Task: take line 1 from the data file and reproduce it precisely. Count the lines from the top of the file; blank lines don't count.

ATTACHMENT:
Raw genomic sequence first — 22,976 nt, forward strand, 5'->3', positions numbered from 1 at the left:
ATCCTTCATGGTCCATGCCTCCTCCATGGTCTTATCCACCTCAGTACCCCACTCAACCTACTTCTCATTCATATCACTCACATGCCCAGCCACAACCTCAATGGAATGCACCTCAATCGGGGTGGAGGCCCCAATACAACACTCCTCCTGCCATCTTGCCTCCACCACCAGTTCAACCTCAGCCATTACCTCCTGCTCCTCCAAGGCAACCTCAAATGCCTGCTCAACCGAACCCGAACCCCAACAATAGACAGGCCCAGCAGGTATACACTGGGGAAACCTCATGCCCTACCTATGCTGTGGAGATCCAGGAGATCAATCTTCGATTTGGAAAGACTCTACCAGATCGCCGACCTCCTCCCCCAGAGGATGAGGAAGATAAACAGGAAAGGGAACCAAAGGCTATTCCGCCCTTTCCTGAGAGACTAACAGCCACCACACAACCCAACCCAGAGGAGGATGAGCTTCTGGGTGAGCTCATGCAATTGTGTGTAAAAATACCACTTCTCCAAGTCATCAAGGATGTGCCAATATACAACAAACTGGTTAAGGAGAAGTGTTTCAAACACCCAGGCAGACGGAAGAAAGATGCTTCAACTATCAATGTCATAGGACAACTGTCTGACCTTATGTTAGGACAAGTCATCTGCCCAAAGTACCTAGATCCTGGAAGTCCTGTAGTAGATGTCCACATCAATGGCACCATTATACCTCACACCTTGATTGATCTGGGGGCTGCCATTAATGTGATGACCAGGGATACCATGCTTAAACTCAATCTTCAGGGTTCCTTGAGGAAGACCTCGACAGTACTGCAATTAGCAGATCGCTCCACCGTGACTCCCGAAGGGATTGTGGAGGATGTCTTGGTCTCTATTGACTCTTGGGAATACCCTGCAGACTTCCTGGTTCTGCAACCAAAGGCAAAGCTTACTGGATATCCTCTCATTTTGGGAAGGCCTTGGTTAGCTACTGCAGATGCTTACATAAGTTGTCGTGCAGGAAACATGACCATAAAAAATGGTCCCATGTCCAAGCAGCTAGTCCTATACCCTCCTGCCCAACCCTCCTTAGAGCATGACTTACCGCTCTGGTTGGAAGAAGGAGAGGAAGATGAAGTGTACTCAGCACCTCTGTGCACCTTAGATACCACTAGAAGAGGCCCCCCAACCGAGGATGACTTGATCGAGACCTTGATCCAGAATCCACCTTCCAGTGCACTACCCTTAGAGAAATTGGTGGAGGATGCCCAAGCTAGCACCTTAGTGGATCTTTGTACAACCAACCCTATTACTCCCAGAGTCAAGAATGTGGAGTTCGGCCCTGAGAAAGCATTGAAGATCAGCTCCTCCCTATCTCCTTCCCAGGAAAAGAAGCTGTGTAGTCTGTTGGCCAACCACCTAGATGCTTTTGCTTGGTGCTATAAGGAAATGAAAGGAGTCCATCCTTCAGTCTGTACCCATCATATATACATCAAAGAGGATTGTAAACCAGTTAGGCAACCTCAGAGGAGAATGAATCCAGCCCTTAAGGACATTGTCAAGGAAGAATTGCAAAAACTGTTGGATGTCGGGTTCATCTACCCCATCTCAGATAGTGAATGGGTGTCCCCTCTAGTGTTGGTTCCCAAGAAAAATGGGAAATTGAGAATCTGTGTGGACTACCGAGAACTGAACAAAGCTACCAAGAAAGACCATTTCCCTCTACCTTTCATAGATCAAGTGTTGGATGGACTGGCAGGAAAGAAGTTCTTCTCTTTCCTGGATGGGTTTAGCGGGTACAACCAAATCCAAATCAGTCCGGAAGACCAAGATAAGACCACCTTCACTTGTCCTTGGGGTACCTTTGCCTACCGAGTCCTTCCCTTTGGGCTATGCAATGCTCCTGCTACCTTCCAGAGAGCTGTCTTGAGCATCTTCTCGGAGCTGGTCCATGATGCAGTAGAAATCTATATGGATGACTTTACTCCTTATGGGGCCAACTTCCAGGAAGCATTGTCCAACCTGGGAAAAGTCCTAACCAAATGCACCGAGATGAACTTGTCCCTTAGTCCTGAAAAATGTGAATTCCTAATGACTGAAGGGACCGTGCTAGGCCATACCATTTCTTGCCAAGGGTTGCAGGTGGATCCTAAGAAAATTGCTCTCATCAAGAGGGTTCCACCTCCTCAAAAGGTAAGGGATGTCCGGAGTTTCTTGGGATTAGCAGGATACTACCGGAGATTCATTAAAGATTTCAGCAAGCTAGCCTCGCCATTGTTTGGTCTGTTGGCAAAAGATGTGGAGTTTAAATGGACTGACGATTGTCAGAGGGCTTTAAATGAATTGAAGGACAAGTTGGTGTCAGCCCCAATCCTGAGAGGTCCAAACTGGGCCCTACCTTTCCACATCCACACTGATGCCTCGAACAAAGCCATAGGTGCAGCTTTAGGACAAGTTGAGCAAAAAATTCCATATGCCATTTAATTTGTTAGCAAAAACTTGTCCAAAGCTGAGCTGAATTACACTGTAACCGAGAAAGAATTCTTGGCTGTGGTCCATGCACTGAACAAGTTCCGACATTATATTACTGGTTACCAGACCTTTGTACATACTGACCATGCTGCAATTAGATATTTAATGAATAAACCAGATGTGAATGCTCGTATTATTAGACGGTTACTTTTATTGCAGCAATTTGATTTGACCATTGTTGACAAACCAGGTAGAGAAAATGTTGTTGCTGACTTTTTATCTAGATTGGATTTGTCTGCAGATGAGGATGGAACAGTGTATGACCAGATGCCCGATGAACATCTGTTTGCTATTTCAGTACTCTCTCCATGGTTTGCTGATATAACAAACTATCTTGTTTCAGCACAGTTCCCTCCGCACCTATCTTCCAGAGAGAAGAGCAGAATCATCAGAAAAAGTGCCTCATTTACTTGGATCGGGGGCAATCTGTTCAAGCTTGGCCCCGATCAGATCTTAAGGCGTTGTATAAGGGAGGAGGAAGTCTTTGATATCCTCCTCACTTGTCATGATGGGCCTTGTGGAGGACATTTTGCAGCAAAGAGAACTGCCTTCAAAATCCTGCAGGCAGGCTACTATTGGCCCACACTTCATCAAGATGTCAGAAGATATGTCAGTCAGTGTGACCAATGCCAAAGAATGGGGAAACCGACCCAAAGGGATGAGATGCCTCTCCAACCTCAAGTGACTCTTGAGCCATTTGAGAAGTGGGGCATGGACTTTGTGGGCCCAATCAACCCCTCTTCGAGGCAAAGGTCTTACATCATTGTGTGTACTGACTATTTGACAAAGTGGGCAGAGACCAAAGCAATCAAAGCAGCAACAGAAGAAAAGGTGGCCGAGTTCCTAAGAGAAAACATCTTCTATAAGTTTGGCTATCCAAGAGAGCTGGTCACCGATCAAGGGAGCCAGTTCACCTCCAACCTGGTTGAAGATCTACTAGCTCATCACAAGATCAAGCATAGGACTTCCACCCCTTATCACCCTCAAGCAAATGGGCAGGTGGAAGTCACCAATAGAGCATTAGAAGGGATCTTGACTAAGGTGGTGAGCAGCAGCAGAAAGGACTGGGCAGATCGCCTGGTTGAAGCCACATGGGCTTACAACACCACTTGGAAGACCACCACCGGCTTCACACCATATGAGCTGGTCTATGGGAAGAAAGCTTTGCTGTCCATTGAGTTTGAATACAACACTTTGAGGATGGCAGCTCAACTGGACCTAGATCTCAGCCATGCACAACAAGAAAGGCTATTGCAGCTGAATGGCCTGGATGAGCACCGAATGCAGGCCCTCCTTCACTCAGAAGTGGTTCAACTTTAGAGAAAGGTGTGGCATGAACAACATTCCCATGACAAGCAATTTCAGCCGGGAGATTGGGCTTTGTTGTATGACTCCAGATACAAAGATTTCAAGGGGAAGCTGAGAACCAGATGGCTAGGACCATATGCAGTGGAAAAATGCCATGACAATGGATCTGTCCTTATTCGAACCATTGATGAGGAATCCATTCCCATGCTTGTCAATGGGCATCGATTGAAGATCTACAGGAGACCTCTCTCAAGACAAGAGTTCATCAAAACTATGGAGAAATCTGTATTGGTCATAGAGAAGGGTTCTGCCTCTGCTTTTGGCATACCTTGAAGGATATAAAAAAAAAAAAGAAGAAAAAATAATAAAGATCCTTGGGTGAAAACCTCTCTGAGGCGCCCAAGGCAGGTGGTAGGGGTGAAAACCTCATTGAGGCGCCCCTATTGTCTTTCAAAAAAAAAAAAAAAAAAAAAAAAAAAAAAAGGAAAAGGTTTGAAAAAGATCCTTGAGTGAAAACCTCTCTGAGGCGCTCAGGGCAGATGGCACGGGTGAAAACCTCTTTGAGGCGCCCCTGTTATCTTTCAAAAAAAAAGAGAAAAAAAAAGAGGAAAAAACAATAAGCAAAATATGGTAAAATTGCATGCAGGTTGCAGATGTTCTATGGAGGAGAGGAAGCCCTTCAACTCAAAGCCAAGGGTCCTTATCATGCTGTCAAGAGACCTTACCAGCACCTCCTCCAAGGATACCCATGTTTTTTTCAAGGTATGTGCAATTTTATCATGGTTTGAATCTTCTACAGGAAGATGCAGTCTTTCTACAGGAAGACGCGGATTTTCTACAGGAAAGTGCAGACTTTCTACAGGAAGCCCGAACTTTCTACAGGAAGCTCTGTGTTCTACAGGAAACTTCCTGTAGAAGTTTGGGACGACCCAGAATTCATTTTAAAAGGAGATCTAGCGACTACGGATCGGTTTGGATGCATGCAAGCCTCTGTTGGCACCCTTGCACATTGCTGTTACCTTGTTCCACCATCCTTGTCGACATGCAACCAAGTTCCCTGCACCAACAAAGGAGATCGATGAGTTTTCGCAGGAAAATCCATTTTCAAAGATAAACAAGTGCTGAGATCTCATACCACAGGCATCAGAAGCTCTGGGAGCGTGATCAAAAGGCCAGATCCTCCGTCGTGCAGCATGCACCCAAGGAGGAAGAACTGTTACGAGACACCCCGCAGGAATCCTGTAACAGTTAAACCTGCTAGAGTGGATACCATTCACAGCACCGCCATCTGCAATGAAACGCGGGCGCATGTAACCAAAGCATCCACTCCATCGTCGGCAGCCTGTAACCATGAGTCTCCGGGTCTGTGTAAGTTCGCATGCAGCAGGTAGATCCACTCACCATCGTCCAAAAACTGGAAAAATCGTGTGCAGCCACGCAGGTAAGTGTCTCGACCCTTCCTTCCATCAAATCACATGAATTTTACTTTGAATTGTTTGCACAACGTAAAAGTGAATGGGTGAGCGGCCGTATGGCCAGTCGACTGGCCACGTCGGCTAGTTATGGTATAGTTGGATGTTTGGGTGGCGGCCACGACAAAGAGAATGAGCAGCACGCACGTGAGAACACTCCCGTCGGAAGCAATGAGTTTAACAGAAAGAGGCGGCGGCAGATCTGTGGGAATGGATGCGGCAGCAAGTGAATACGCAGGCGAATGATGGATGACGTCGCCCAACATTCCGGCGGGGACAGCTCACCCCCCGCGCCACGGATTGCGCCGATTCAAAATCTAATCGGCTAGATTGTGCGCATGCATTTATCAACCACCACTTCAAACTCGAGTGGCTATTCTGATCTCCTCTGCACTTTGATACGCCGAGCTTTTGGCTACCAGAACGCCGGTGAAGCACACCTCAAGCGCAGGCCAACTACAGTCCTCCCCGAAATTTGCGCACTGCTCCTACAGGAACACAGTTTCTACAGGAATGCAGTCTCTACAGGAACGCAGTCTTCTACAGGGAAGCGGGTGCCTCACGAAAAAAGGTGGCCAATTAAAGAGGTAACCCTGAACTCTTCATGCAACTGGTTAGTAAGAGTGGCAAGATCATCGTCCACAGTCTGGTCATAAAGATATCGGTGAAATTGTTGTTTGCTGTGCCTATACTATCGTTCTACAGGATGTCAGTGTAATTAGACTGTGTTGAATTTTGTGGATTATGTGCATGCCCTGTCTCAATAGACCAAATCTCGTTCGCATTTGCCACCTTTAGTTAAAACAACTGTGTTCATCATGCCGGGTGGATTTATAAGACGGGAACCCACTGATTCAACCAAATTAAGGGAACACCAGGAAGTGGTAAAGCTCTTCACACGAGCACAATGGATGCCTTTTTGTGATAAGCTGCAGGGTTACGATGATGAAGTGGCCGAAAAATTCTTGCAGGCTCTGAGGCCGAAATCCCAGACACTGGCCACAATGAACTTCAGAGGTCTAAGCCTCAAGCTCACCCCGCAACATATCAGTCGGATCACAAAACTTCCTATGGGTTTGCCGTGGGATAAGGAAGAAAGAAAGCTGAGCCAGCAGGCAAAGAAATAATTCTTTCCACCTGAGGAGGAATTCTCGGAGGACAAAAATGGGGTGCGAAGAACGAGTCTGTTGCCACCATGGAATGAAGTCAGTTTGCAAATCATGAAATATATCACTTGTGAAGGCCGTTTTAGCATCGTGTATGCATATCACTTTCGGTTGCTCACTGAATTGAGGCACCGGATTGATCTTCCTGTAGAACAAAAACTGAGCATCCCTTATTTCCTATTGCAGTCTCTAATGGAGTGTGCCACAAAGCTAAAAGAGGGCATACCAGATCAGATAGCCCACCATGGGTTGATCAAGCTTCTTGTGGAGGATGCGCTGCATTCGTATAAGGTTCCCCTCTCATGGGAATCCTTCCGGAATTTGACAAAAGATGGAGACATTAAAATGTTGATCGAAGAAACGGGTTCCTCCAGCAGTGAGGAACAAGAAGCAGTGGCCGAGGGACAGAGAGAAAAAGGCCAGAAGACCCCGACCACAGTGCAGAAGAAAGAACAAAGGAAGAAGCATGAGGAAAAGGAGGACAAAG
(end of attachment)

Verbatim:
Raw genomic sequence first — 22,976 nt, forward strand, 5'->3', positions numbered from 1 at the left: